Tentative Congressional Budget Deal May Not Be Enough to Stop Another Shutdown
There’s good news and bad news on the government shutdown front.
The good: The foundation of a federal budget deal is in place, although still needing work on the details.
The bad: It lacks the $5.7 billion that President Trump demanded, and that was what triggered his refusal to sign a previous deal, resulting in closing nine federal agencies for causing the last government closing.
Congressional leaders reached “an agreement in principle” Monday night, Senator Richard Shelby (R-Ala.) told reporters, according to Reuters. “Our staffs are going to be working feverishly to put all the particulars together.”
Those details, however, will be critical. According to congressional aides, the plan offers Trump $1.4 billion to build 215 miles that Trump wanted in December, according to the Associated Press. Both figures are well below the potential full cost of a wall for the nearly 2,000-mile border, according to multiple expert estimates. The agreement allows for 55 miles of additional barriers over the close to 700 miles that already exist, but reduces the number of ICE detention beds to 40,520 from the existing 49,057.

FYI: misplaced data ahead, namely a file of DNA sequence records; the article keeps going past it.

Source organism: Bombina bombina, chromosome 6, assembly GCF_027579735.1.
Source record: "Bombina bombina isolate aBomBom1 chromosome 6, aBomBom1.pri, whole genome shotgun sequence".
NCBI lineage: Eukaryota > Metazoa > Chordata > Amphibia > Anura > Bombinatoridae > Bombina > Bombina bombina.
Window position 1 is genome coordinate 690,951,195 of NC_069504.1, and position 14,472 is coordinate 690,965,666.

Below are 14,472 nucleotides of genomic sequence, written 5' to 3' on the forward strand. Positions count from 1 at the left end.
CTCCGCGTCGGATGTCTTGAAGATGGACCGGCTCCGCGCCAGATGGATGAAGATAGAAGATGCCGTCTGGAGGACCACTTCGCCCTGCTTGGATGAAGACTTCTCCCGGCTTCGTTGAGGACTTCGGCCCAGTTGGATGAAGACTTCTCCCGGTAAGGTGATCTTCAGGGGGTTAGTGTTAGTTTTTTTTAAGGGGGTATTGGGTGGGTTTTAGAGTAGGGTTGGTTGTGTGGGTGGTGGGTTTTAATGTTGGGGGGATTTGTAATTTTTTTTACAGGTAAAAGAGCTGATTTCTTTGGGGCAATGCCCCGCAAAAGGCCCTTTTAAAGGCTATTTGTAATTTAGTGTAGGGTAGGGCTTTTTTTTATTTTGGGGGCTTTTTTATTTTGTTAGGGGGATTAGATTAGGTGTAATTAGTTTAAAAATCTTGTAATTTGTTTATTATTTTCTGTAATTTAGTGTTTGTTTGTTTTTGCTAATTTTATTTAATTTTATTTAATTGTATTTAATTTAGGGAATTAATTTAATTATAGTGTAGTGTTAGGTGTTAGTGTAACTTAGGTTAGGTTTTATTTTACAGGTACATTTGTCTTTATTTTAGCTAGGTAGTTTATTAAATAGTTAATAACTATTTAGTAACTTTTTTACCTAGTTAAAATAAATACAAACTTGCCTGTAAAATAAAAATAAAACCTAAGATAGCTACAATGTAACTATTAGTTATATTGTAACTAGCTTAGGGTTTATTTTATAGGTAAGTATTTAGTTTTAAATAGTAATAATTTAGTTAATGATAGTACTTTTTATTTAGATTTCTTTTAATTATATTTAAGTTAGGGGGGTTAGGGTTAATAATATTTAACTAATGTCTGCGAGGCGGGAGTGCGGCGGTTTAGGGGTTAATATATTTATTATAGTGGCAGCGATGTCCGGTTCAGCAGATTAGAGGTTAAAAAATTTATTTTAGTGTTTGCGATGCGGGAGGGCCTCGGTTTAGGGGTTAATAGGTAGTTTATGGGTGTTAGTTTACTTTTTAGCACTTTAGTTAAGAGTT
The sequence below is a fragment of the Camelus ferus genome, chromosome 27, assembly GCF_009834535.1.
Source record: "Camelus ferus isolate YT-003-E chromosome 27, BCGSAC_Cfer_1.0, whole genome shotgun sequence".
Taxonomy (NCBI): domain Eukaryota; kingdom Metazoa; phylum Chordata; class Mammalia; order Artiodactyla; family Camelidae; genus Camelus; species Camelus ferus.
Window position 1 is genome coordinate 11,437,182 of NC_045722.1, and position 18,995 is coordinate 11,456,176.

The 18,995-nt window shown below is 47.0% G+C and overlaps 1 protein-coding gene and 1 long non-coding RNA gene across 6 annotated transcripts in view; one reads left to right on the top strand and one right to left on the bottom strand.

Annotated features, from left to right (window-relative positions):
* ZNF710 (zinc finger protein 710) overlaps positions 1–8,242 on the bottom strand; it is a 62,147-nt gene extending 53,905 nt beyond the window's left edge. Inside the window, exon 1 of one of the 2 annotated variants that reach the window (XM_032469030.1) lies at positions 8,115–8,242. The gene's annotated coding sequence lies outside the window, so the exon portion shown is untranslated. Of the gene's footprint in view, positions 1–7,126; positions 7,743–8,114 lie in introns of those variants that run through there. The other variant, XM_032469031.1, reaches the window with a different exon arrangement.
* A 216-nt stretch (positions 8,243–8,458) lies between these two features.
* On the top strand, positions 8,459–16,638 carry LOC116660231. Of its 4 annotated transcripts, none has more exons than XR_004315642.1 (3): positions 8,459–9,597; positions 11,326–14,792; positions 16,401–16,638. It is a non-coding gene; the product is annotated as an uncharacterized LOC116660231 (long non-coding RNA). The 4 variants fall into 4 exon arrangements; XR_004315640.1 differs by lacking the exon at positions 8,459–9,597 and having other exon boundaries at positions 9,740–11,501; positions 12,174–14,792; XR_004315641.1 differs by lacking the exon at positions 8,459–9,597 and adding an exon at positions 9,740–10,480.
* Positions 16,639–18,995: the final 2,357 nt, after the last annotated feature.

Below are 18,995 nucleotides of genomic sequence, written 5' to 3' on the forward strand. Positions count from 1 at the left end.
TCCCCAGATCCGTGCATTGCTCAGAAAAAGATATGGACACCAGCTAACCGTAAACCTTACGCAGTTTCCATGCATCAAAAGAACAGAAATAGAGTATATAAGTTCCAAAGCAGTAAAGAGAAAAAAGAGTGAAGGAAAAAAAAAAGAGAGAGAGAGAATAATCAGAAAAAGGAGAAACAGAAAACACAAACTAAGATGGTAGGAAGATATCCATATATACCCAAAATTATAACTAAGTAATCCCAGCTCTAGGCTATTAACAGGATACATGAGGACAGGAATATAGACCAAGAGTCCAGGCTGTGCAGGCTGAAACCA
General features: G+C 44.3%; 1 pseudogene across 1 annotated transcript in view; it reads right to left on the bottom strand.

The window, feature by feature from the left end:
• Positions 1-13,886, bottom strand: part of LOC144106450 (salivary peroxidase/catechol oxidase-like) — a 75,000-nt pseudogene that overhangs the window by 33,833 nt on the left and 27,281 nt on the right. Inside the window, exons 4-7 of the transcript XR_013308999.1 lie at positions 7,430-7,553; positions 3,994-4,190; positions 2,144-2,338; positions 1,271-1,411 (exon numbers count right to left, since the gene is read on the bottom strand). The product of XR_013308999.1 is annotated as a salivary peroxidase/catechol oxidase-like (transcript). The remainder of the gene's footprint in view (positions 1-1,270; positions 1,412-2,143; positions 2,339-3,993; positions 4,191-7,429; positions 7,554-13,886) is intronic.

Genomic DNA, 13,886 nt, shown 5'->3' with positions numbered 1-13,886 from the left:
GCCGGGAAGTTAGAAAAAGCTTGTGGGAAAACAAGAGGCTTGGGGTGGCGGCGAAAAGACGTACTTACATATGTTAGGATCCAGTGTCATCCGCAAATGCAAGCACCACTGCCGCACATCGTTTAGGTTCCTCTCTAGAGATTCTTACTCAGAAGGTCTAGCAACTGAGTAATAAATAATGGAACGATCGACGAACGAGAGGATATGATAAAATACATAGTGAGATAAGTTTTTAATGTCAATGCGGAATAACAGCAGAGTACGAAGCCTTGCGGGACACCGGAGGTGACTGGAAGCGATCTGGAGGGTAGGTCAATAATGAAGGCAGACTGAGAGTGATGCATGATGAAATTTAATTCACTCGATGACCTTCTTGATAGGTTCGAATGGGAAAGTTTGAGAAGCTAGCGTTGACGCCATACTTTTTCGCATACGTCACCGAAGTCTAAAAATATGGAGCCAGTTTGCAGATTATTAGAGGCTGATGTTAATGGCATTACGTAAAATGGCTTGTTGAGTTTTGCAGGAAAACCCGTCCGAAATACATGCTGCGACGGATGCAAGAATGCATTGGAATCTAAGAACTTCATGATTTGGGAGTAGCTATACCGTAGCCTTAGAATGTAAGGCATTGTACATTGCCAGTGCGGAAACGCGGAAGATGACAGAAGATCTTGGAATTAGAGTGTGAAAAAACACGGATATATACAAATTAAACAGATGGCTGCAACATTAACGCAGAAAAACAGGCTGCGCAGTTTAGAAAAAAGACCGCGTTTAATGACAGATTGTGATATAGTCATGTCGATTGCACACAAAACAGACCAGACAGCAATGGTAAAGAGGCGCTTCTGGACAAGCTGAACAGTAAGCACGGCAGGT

If events Monday night were any sign, that may not be enough to placate Trump, who was in El Paso, Texas for a campaign rally and to promote his border wall plans.
“We probably have some good news,” Trump said during the event on word that there was a tentative deal. “But who knows?” He also said that “we are building the wall anyway.”
Congress could, in theory, override a veto. But initial opposition from the Freedom Caucus in the House could mean the necessary two-thirds of the chamber would be impossible to reach.
Opposite Trump’s event was one featuring potential Democratic presidential hopeful Beto O’Rourke, who said that El Paso was “safe, not because of walls, but in spite of them.”